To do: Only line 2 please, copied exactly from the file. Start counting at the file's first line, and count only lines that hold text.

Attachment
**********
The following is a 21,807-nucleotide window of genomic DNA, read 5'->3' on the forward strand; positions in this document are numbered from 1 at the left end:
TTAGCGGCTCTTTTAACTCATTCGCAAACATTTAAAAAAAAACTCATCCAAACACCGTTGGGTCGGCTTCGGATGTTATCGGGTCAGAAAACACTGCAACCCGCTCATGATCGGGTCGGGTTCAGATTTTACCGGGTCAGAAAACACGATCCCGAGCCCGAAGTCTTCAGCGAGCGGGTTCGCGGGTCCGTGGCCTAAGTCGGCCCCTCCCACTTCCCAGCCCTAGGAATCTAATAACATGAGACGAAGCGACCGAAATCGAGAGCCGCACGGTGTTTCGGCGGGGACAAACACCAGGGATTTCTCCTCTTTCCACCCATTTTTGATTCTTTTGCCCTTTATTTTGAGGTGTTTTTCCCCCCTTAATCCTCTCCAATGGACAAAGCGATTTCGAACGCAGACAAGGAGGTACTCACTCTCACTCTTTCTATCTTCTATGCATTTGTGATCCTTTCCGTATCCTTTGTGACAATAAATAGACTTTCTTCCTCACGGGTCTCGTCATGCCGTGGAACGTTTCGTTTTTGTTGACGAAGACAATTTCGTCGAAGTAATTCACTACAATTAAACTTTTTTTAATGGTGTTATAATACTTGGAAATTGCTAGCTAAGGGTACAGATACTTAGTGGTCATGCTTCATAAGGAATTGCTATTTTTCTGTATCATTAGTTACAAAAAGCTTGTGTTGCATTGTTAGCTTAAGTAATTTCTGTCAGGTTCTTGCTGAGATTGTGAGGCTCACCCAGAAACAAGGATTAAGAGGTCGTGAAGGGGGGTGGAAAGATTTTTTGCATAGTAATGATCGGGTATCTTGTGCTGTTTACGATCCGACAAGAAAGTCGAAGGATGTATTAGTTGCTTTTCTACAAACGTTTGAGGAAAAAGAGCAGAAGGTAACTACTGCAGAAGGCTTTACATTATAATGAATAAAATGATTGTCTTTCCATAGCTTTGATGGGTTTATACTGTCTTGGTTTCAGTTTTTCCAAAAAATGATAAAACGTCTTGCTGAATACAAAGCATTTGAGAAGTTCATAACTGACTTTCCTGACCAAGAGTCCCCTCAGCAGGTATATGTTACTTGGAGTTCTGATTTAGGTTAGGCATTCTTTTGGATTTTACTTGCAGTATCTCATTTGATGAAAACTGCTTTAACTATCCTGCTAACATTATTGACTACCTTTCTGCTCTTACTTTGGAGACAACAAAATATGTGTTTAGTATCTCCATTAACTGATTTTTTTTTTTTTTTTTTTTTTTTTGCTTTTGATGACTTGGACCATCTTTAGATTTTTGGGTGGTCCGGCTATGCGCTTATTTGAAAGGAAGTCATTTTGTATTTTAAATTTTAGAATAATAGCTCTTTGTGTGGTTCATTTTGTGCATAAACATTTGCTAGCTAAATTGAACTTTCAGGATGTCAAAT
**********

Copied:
TTAGCGGCTCTTTTAACTCATTCGCAAACATTTAAAAAAAAACTCATCCAAACACCGTTGGGTCGGCTTCGGATGTTATCGGGTCAGAAAACACTGCAACCCGCTCATGATCGGGTCGGGTTCAGATTTTACCGGGTCAGAAAACACGATCCCGAGCCCGAAGTCTTCAGCGAGCGGGTTCGCGGGTCCGTGGCCTAAGTCGGCCCCTCCCACTTCCCAGCCCTAGGAATCTAATAACATGAGACGAAGCGACCGAAATCGAGAGCCGCACGGTGTTTCGGCGGGGACAAACACCAGGGATTTCTCCTCTTTCCACCCATTTTTGATTCTTTTGCCCTTTATTTTGAGGTGTTTTTCCCCCCTTAATCCTCTCCAATGGACAAAGCGATTTCGAACGCAGACAAGGAGGTACTCACTCTCACTCTTTCTATCTTCTATGCATTTGTGATCCTTTCCGTATCCTTTGTGACAATAAATAGACTTTCTTCCTCACGGGTCTCGTCATGCCGTGGAACGTTTCGTTTTTGTTGACGAAGACAATTTCGTCGAAGTAATTCACTACAATTAAACTTTTTTTAATGGTGTTATAATACTTGGAAATTGCTAGCTAAGGGTACAGATACTTAGTGGTCATGCTTCATAAGGAATTGCTATTTTTCTGTATCATTAGTTACAAAAAGCTTGTGTTGCATTGTTAGCTTAAGTAATTTCTGTCAGGTTCTTGCTGAGATTGTGAGGCTCACCCAGAAACAAGGATTAAGAGGTCGTGAAGGGGGGTGGAAAGATTTTTTGCATAGTAATGATCGGGTATCTTGTGCTGTTTACGATCCGACAAGAAAGTCGAAGGATGTATTAGTTGCTTTTCTACAAACGTTTGAGGAAAAAGAGCAGAAGGTAACTACTGCAGAAGGCTTTACATTATAATGAATAAAATGATTGTCTTTCCATAGCTTTGATGGGTTTATACTGTCTTGGTTTCAGTTTTTCCAAAAAATGATAAAACGTCTTGCTGAATACAAAGCATTTGAGAAGTTCATAACTGACTTTCCTGACCAAGAGTCCCCTCAGCAGGTATATGTTACTTGGAGTTCTGATTTAGGTTAGGCATTCTTTTGGATTTTACTTGCAGTATCTCATTTGATGAAAACTGCTTTAACTATCCTGCTAACATTATTGACTACCTTTCTGCTCTTACTTTGGAGACAACAAAATATGTGTTTAGTATCTCCATTAACTGATTTTTTTTTTTTTTTTTTTTTTTTTGCTTTTGATGACTTGGACCATCTTTAGATTTTTGGGTGGTCCGGCTATGCGCTTATTTGAAAGGAAGTCATTTTGTATTTTAAATTTTAGAATAATAGCTCTTTGTGTGGTTCATTTTGTGCATAAACATTTGCTAGCTAAATTGAACTTTCAGGATGTCAAAT